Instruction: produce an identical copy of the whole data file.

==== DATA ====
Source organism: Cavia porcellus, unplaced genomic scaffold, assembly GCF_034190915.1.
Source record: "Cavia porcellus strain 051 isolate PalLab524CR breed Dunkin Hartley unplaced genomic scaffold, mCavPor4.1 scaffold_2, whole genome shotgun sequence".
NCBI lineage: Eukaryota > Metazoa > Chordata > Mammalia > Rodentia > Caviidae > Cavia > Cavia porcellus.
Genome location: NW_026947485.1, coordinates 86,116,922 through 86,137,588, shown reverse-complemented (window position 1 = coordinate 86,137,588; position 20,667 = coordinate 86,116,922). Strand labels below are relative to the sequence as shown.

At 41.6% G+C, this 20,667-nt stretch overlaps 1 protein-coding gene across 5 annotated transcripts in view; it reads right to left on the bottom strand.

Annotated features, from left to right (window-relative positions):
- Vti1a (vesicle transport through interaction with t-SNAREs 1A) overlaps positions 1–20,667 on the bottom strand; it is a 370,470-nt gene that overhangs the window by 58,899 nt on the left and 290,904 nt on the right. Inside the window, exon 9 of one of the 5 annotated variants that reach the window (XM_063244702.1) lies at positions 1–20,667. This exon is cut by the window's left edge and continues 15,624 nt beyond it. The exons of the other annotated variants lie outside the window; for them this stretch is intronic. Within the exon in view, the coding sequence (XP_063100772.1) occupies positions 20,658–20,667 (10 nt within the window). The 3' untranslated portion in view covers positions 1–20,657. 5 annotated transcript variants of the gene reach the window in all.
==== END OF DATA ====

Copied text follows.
Source organism: Cavia porcellus, unplaced genomic scaffold, assembly GCF_034190915.1.
Source record: "Cavia porcellus strain 051 isolate PalLab524CR breed Dunkin Hartley unplaced genomic scaffold, mCavPor4.1 scaffold_2, whole genome shotgun sequence".
NCBI lineage: Eukaryota > Metazoa > Chordata > Mammalia > Rodentia > Caviidae > Cavia > Cavia porcellus.
Genome location: NW_026947485.1, coordinates 86,116,922 through 86,137,588, shown reverse-complemented (window position 1 = coordinate 86,137,588; position 20,667 = coordinate 86,116,922). Strand labels below are relative to the sequence as shown.

At 41.6% G+C, this 20,667-nt stretch overlaps 1 protein-coding gene across 5 annotated transcripts in view; it reads right to left on the bottom strand.

Annotated features, from left to right (window-relative positions):
- Vti1a (vesicle transport through interaction with t-SNAREs 1A) overlaps positions 1–20,667 on the bottom strand; it is a 370,470-nt gene that overhangs the window by 58,899 nt on the left and 290,904 nt on the right. Inside the window, exon 9 of one of the 5 annotated variants that reach the window (XM_063244702.1) lies at positions 1–20,667. This exon is cut by the window's left edge and continues 15,624 nt beyond it. The exons of the other annotated variants lie outside the window; for them this stretch is intronic. Within the exon in view, the coding sequence (XP_063100772.1) occupies positions 20,658–20,667 (10 nt within the window). The 3' untranslated portion in view covers positions 1–20,657. 5 annotated transcript variants of the gene reach the window in all.